MONTGOMERY CITY GUIDE
Winter Place is on the National Registry of Historic Places | Location
Winter Place was built in 1855 by Joseph Samual Winter and his wife Mary Elizabeth Winter. One of the country's leading architects of the time, Samuel Sloan of Philadelphia, designed Col. Winter's first home and it is believed that Sloan designed Winter Place as well. Sloan also designed the Governor's Mansion in Raleigh, NC. Mary Elizabeth Winter is the namesake for the very historically significant Winter Building, which she inherited from her Father, John Gindrat in 1854.
An 1880 census shows the Winter family living in the North House while their daughter Sally Gindrat Winter Thorington was living the South House with her husband Robert D. Thorington and family. The South House has been in the Thorington family ever since. The North House was out of the Winter family from 1946-1951 but has been in the Thorington family ever since.
Winter Building is on the National Registry of Historic Places
On September 29th, 2005, Winter Place was added to the Alabama Register of Landmarks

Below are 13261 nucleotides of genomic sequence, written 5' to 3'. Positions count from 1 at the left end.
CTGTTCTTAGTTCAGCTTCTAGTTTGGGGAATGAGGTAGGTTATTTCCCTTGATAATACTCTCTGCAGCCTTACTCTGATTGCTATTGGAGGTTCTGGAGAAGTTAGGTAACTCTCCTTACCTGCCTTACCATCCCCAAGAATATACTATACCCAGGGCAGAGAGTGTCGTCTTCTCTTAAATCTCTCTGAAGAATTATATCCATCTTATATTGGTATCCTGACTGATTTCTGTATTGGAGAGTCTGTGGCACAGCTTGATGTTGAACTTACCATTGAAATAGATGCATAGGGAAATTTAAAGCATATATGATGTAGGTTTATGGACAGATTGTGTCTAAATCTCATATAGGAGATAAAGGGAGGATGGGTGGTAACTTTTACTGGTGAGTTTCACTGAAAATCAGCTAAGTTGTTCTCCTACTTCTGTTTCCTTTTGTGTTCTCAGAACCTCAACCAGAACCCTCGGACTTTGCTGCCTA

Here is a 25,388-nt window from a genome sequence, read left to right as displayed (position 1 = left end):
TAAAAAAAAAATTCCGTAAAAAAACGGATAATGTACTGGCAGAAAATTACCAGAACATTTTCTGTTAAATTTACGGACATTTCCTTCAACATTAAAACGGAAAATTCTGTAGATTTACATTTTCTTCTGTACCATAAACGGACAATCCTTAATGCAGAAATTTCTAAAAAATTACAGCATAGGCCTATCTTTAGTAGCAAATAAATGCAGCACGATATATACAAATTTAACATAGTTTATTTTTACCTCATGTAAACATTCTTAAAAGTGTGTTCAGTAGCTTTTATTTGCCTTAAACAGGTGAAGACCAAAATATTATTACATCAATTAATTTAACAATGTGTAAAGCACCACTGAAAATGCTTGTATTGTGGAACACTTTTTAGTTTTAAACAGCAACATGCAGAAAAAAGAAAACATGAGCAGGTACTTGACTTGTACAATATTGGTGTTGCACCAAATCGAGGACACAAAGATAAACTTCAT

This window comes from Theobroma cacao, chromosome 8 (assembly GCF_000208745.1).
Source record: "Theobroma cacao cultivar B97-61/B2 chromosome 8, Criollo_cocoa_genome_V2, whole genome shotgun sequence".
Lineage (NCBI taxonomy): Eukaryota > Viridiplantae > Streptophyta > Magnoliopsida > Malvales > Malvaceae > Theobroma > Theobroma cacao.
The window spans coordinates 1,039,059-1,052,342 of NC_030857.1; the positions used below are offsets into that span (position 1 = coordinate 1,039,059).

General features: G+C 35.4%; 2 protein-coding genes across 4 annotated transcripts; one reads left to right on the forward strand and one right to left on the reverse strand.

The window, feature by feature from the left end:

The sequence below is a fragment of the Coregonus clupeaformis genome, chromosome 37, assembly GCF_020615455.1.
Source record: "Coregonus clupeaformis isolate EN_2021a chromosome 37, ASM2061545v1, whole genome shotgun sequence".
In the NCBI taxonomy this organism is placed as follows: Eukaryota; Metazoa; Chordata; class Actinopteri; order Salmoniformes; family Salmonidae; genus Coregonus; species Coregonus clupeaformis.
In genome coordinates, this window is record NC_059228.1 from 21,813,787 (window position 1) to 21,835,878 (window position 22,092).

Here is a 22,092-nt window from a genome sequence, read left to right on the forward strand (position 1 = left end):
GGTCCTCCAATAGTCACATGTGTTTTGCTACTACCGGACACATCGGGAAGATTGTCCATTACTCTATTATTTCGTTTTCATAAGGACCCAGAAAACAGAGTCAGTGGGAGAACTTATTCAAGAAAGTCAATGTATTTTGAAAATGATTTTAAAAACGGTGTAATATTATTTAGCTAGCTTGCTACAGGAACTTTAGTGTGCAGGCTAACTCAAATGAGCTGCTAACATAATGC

and Heritage primarily for housing the first offices of the Confederate Army.
Built in 1841 by John Gindrat to house the Montgomery branch of the Bank of St. Mary's. In 1854 was willed to his daughter, Mary Elizabeth, wife of Joseph Winter.
On April 11, 1861, Confederate Secretary of War Leroy Pope Walker sent telegram from second floor offices of Southern Telegraph Company to Charleston authorizing Confederate General P. G. T. Beauregard to fire on Fort Sumter. Subsequent bombardment was first military action of War Between the States.
Winter Building in the Alabama Department of Archives and History
Map of Winter Place in 1887